David Shulkin, undersecretary for health at the VA, said the department would begin to measure wait times for newly enrolled veterans from the time the veteran indicates he or she would like an appointment. Ultimately, the department hopes it can cater to the veteran’s preference and gather feedback from them directly.
About 89 percent of veterans who have received VA care said they were satisfied or highly satisfied, Shulkin said.
But Rep. Raul Ruiz (D-Calif.) sees problems with that statistic as well.
“Of course they’re going to rate it good, because they’re already on the inside of the hospital,” he said. “How about asking those who don’t get access, to tell us what their access is going to look like?”
The department previously cited challenges with training its scheduling assistants, as well as the scheduling system itself, as reasons for the long wait times.
VA rescinded its scheduling policy in 2014 after cases of wait time manipulation came to light, said Debra Draper, director for health care at GAO. Since then, VA has issued memos with scheduling guidance to medical centers and field offices.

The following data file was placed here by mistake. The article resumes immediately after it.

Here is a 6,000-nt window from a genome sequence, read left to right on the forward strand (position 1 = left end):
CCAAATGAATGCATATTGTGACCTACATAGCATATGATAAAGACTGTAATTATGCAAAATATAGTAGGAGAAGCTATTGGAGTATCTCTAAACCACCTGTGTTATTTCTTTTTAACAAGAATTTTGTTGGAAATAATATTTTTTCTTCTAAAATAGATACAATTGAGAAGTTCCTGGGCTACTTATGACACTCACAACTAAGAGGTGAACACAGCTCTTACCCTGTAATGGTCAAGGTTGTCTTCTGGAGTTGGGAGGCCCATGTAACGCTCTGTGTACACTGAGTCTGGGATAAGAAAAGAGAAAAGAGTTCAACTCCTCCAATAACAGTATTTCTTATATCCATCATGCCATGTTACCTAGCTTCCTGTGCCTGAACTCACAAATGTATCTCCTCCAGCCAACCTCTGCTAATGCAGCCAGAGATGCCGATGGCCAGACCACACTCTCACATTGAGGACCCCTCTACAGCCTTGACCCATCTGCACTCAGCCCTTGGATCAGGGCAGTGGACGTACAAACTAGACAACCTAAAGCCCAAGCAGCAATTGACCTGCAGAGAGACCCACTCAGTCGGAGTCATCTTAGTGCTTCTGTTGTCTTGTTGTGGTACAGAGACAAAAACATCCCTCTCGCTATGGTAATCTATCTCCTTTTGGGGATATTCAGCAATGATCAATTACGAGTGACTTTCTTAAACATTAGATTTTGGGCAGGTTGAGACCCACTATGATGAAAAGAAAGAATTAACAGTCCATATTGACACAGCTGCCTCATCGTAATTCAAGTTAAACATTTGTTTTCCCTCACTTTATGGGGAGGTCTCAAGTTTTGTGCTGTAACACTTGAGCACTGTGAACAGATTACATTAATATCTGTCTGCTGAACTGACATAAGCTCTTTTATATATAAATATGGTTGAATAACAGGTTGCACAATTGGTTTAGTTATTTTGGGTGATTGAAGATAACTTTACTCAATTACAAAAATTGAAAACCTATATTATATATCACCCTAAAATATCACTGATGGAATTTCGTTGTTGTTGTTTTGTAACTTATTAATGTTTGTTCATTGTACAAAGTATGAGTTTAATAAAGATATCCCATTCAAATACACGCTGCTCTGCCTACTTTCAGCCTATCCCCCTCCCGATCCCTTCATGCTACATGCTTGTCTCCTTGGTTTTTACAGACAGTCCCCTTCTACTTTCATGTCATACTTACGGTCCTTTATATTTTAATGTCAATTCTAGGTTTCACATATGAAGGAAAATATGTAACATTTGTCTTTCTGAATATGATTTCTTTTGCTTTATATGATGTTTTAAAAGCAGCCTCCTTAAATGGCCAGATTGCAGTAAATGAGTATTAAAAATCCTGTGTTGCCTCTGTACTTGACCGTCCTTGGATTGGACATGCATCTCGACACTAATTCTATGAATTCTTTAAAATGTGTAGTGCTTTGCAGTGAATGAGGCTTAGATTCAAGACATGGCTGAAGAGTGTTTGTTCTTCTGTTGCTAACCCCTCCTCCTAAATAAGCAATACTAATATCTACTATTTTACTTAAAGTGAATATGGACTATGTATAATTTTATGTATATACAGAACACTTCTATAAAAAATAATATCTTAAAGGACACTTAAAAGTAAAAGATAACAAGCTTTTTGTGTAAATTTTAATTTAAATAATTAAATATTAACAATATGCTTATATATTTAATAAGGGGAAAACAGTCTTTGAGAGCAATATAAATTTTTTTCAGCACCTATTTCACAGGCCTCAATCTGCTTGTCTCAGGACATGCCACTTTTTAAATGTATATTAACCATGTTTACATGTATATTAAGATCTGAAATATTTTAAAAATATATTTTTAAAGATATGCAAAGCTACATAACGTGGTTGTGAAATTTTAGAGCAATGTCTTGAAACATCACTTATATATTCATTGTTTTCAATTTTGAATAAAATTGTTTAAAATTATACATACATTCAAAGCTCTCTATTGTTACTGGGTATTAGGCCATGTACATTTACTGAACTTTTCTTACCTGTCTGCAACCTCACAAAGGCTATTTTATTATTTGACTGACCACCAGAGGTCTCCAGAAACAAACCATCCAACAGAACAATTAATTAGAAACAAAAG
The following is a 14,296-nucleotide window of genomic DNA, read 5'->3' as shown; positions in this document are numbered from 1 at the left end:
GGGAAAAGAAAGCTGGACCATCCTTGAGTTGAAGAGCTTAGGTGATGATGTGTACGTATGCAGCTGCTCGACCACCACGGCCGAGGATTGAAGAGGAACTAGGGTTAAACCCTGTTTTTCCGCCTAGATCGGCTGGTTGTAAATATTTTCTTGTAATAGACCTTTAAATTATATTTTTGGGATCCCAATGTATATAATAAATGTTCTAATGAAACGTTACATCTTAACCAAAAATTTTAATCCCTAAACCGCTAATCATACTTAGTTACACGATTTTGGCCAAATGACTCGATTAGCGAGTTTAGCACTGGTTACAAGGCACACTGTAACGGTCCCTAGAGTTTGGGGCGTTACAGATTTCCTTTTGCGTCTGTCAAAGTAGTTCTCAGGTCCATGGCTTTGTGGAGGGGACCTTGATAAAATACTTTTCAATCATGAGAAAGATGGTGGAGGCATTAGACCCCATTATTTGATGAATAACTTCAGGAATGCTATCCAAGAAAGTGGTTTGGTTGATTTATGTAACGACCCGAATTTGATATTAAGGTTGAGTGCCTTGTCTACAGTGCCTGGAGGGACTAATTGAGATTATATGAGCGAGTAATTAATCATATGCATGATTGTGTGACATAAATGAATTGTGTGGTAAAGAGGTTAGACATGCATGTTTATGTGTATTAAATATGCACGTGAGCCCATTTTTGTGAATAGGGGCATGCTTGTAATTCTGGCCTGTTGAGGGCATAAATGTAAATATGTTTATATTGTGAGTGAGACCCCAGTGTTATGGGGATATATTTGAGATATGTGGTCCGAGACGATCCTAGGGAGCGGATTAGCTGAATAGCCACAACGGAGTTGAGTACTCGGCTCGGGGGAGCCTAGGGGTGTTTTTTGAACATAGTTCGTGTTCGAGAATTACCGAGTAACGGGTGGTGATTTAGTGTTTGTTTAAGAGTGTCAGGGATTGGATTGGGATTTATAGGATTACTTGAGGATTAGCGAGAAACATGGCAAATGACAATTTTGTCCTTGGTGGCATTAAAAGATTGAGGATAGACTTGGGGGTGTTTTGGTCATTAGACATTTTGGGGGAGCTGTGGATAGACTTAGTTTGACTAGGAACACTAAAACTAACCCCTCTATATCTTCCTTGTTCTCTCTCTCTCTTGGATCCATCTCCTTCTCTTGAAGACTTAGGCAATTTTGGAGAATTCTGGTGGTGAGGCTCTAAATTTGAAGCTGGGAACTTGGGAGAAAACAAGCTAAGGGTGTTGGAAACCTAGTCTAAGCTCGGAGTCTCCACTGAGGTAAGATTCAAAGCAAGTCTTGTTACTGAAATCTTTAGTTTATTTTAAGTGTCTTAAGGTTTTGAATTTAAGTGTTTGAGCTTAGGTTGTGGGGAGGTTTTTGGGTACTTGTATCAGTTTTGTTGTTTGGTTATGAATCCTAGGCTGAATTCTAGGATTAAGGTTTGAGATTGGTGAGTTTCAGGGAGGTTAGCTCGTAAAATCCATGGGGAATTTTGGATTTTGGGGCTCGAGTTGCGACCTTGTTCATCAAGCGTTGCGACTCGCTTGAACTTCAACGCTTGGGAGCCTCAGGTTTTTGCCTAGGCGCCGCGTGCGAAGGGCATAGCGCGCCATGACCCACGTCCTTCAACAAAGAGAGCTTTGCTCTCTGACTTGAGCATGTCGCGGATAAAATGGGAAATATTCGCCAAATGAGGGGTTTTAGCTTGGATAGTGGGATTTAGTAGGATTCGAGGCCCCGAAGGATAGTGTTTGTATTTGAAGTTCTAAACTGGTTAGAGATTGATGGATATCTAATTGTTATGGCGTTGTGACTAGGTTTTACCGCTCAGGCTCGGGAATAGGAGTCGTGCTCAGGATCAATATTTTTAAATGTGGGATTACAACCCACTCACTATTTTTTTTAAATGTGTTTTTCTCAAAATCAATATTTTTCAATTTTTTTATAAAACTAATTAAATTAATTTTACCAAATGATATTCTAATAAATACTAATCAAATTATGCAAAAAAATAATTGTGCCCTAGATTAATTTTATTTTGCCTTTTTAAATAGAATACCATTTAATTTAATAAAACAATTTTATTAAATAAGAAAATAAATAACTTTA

“It’s been a really piecemeal effect,” she said. “The field will tell us that it’s very confusing. They get memos and they don’t know what they’re supposed to be doing. You need a really good policy, which sets the stage for also really being able to do really good oversight. If you don’t have a really clear policy or steps you should be looking at in the scheduling process, it’s really hard to evaluate whether people are doing the right things or not.”
VA has 32,067 schedulers, Shulkin said. But turnover in that position is high: roughly 25 percent of employees in that position leave the job within a year. Scheduling assistants also lack a decent career path for advancement within the field, Draper said.
The department’s scheduling system, which dates back to the Vietnam War era, makes it easy for administration assistants to make mistakes, Draper added.
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VA rolled out a new pilot scheduling program, the Veteran Appointment Request App and VistA Scheduling Enhancement, earlier this month. The department spent about $6.4 million for the VistA enhancement, Shulkin said.